With a trip to the national title game on the line, Villanova battles Oklahoma in the Final Four on Saturday night.
Continuing our conversations with fellow SB Nation blogs, Rich DeCray of Crimson And Cream Machine discussed what makes the Sooners a tough test for the winner of South Region.
BECB: Buddy Hield went off against Oregon, scoring 37 points and draining eight threes. How have you seen him take his game to the next level during the tournament?
Rich DeCray: It's crazy to witness a player continuously rise to the occasion like Hield has done all year long. As the stage continues to grow bigger and bigger, so do the individual performances from the senior. Part of the performances may have been sparked by a VCU defender, who simply stated, "You're supposed to be the player of the year" after Hield struggled in the first half. Since that moment, the guard has upped his level of play to embody the notion.
Needless to say, Hield has become a complete player with a quick release and the ability to finish at the rim. So how has he elevated his level of play you ask? Earlier on, Hield would involve others when failing to reach his numbers. However, during tournament-play, when one area of the game fails him, Hield finds another aspect to use to his advantage. Assume, the star of the Sooners' roster comes up short from behind the arc. Instead of becoming a high volume shooter in the tournament, Hield has attacked the rim earning easy points or trips to the free-throw line. Watching the ball fall through the net instills a certain level of confidence as the guard steps back out behind the three-point line. Knowing there's no lid on the basket, Hield falls back to shooting and draining shots with little to no space from range.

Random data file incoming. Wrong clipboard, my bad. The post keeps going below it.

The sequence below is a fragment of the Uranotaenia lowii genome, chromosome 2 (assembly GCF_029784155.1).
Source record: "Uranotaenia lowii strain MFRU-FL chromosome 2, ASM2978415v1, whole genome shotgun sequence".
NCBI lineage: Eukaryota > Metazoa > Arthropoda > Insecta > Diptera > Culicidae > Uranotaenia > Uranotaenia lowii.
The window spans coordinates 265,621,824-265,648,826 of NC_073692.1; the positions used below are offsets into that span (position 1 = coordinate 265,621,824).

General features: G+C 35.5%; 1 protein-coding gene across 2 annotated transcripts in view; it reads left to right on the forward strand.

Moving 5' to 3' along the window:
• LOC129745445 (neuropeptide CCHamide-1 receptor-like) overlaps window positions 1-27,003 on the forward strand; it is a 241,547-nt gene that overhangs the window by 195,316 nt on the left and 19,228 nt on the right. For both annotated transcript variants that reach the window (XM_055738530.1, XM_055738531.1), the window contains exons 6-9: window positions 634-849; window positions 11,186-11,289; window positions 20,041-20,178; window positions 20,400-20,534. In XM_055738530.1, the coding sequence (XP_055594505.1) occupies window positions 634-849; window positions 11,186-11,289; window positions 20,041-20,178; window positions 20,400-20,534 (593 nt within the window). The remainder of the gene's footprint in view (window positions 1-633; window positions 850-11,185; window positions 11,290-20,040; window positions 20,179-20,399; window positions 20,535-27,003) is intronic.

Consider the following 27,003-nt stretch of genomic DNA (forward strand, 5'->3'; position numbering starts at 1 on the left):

There is no denying this kid currently, and he'll find a way to score the ball.
BECB: The knock on Oklahoma is that the Sooners don't have enough size, but in the Elite Eight, head coach Lon Kruger's bunch outrebounded the Ducks, 38-32. Besides forward Ryan Spangler, who are the underrated rebounders on this team?
RDC: There's no doubt Spangler sets the tone in terms of physicality. But, it's easy to forget that Khadeem Lattin is only a sophomore and first-year starter with the talent that surrounds him. With his length and athleticism, the kid shines on the defensive side of the court while rebounding the basketball remains a team effort. Crashing the boards with regularity, the guard trio of Buddy Hield, Isaiah Cousins, and Jordan Woodard average 13.3 rebounds each outing. Yet, the most underrated of the group has to be Cousins.
It's not often you see a point guard pull down 4.6 rebounds per game. His knack for finding the ball and making things happen continues to be undervalued by the fan base as the focus remains on Hield. That's not to say Hield isn't worthy, but rather that Cousins' contributions shouldn't go unnoticed.
BECB: Hield obviously dominates the production from the backcourt, but Isaiah Cousins and James Woodard are also extremely valuable. What should Villanova be looking out for from those guards?
RDC: In the month of March, Oklahoma continues to knock down three-pointer after three-pointer thanks to the unselfish nature of these perimeter players. In the Sweet Sixteen, the Sooners dished out 23 assists against the Texas A&M Aggies and followed up the performance with another 16-assist outing in the Elite Eight against Oregon. Finding the open man, OU connected on 44 percent and 50 percent of their attempts from behind the three-point line in each of those games. When Oklahoma is at their best, the guards are moving the ball and knocking down open jump shots. Nova must find a way to slow them down if they hope to avoid the same fate as those mentioned above.